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Early Education News! 

Get Ready to Grow! Tips for A Competitive EHS-CCP Application

by Andrea Abbott on 05/08/18

On May 4th the Early Head Start Child Care Partnership and Early Head Start Expansion (EHS-CCP) grant forecast was updated and the grant opportunity is slated to be released on June 5, 2018 with an anticipated due date of August 6, 2018. Through this funding opportunity, there will be $98 million available to fund new and existing EHS-CCP and EHS programs. The grant program will provide a unique opportunity to partner with childcare providers and to expand  EHS services to increase the number of infants and toddlers served in high quality programs. Listed below are a few strategies that programs planning to apply for these funds may want to consider to increase your chance of successful funding:  


1. What is your best program model? During the last round of funding, applicants had the choice of applying for funding in three different ways: 1) EHS-CCP Partnerships, 2) Non-Partnership Expansion, or 3) a mix of both EHS-CCP Partnerships and Expansion. When deciding which model is the best option for your agency it is important to identify if the Administration for Children and Families (ACF) will be allocating funds for any specific program models. For example, in round 2 of the EHS-CCP competition, ACF prioritized applicants that proposed to provide at least 51% of slots using the EHS-CCP Partnership model.


2. Funding is allocated by state, based on the number of children in poverty. This means that you are actually competing against other programs in your state applying for funding, rather than nationally. When you are designing your program model, it is good to get an idea of other EHS-CCP programs already operating in your state. Using this information, you can identify gaps in services and position yourself for a competitive application. To identify currently operating grantees, view the results from the last two rounds of the EHS-CCP competition on the Administration for Children and Families website.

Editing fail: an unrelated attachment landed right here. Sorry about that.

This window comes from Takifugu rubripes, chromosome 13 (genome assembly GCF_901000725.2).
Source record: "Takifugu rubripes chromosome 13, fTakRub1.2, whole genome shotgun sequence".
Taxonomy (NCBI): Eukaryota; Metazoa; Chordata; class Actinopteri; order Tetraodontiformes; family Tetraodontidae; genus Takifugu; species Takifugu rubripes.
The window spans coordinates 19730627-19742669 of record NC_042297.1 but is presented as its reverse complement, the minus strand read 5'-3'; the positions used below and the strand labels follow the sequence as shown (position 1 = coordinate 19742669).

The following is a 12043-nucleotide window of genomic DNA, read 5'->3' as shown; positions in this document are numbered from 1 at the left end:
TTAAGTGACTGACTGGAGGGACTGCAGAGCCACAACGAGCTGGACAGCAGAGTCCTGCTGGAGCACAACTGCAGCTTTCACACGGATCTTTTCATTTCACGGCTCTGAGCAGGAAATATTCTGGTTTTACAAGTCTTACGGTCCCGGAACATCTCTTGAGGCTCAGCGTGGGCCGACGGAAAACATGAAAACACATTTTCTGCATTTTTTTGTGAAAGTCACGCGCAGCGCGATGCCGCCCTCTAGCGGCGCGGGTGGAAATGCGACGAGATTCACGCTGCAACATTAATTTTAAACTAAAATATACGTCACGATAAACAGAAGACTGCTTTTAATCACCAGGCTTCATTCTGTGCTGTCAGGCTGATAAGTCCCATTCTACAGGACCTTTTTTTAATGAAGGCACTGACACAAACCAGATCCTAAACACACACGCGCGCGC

3. Create informed partnerships. Having partners lined up and in support of your application is a good way to increase your chances of funding. Facilitate a community meeting or “EHS – childcare partnership information session” to help providers learn about the scope of the EHS program and the funding opportunity.  Please feel free to contact Heartland for our community meeting guide. 

Two unexpected gifts from the Office of Head Start – The gift of time and flexibility, but what does this mean?

by Andrea Abbott on 02/01/18

Our thoughts on the delay of the Round 6 FOA

The most recent round of recompetition was slated to post on January 17th. However, as of this posting the application has not been released. There are several reasons that an application can be delayed and it happens in almost every round of recompetition at least once. For example, in round six, the new Head Start Program Performance Standards are likely to be incorporated into the new funding opportunity announcement and the grant evaluation criteria. As a result, the Office of Head Start has to train grant reviewers on how to evaluate applicant responses to the new criteria, as well as revise the application instructions. Another cause for a lack of application posting is lack of resources within the Office of Head Start to complete the grant review process. For example, grant reviewers are compensated for reviewing each application and the budget impasse may impact the ability for funds to be released for this task. Regardless, we have been given the gift of time. Use the extra time for the following tasks and you are sure to strengthen your proposal:


1. Gather anecdotal data to justify any program changes you would like to make in your application. For example, if you are proposing to convert slots to EHS survey your program families to see how many families have children eligible for EHS and note in your application the number of families that you will have enrolled immediately upon funding.